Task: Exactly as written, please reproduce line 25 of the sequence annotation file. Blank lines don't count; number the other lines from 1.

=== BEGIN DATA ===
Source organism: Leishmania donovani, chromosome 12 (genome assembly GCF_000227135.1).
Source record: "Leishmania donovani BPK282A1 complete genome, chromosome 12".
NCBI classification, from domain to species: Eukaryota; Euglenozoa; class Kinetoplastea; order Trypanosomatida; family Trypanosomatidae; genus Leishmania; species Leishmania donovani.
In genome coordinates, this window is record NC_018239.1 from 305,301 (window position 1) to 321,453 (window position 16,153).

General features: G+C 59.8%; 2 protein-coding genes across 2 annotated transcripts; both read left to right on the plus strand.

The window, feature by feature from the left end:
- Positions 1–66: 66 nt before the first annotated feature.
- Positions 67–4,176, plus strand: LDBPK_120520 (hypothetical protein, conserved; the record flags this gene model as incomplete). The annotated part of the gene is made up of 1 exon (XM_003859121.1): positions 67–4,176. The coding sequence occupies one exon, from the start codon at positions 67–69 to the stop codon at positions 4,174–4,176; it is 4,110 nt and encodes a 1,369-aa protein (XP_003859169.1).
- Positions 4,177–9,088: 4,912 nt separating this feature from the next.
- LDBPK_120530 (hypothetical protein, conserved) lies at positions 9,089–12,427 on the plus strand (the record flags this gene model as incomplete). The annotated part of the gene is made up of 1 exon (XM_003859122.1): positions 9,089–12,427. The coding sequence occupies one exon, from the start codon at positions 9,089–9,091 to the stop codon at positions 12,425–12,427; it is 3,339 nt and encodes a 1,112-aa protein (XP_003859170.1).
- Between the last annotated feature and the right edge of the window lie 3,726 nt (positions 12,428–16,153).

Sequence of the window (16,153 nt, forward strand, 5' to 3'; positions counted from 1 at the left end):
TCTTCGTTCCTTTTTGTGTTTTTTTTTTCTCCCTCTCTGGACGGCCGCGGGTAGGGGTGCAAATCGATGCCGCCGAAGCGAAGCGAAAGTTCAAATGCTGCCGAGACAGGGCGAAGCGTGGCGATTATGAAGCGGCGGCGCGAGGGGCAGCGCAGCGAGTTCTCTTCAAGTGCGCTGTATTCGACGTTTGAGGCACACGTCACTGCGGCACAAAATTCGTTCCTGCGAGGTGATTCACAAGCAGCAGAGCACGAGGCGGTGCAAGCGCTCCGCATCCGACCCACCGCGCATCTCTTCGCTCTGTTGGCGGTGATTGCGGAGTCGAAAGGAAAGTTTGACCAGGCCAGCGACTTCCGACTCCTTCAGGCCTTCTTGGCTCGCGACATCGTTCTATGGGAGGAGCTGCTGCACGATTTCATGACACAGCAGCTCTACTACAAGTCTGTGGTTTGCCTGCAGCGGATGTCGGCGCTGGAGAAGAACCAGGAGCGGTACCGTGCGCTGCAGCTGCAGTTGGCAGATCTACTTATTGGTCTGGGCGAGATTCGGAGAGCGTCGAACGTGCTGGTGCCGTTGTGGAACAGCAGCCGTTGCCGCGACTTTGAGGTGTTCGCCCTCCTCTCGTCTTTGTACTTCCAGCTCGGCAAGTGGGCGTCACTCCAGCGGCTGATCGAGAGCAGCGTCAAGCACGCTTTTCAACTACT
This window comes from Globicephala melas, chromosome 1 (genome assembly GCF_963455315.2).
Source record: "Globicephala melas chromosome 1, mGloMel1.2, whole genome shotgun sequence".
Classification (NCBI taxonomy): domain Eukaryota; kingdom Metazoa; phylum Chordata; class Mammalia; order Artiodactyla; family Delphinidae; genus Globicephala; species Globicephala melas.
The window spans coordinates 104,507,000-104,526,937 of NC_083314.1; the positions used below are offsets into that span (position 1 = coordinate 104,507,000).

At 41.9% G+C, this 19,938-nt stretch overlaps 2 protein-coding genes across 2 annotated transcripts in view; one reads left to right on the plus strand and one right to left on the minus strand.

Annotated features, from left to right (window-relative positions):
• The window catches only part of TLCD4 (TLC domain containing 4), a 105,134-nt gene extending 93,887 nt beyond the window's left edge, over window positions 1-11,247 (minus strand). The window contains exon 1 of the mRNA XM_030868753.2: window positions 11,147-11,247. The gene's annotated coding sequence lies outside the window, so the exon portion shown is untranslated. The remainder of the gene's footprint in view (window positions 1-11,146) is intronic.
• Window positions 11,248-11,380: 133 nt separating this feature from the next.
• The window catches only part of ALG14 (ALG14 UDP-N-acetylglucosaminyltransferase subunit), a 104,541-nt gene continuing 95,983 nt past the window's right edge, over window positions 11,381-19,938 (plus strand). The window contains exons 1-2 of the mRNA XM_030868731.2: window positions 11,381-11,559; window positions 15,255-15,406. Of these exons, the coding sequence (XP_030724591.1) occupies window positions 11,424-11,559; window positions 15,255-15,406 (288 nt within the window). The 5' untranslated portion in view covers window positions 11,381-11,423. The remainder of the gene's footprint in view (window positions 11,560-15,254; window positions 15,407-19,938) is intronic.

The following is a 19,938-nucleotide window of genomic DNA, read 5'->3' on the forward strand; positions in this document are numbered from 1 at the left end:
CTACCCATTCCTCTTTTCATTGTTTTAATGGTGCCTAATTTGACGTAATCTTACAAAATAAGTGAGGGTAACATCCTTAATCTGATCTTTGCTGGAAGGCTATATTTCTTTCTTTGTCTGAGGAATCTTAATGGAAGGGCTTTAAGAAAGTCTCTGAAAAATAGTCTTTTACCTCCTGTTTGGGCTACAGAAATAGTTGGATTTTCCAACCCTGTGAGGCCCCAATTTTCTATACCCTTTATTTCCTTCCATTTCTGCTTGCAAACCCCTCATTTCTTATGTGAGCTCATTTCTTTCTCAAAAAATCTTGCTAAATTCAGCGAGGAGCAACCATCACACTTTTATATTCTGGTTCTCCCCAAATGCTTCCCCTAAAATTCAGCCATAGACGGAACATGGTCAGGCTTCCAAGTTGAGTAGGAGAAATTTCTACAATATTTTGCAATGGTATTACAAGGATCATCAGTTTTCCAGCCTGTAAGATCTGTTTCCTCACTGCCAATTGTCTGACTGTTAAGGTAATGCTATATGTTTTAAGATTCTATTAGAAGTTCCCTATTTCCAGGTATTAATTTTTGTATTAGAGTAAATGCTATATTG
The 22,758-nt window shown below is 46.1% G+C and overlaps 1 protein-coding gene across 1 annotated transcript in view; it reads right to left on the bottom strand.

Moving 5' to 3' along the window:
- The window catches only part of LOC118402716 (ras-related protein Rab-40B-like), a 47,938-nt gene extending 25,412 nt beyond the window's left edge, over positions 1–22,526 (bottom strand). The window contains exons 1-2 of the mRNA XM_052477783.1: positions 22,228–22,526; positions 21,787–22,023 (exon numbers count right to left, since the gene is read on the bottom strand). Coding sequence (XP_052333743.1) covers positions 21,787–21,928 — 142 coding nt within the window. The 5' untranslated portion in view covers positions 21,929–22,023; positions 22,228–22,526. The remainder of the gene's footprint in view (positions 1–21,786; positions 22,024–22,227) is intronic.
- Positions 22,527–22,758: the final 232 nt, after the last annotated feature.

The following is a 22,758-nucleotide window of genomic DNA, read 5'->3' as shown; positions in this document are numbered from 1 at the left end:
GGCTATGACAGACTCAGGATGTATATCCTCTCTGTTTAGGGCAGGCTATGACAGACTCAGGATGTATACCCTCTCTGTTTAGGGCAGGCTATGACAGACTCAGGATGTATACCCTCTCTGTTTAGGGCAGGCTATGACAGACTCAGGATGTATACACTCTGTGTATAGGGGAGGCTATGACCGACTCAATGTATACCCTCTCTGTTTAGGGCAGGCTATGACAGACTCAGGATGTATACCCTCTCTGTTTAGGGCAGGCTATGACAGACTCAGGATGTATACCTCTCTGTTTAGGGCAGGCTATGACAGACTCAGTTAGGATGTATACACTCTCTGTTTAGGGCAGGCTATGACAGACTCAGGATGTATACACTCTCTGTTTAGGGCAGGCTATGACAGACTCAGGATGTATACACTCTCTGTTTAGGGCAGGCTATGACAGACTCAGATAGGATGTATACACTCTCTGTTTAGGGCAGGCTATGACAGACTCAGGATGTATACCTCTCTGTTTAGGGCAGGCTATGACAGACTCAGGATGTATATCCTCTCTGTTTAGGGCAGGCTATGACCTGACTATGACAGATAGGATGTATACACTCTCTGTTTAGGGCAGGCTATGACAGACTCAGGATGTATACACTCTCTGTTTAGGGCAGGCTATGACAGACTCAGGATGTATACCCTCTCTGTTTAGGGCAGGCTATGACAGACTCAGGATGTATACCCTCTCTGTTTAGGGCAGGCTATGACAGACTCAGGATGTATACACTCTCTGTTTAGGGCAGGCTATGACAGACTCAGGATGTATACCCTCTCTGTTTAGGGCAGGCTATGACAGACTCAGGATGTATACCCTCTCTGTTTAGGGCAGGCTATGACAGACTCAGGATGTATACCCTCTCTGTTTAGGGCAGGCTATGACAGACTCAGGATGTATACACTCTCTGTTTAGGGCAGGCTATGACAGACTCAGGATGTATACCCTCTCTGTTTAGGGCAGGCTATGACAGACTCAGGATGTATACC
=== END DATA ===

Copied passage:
The 22,758-nt window shown below is 46.1% G+C and overlaps 1 protein-coding gene across 1 annotated transcript in view; it reads right to left on the bottom strand.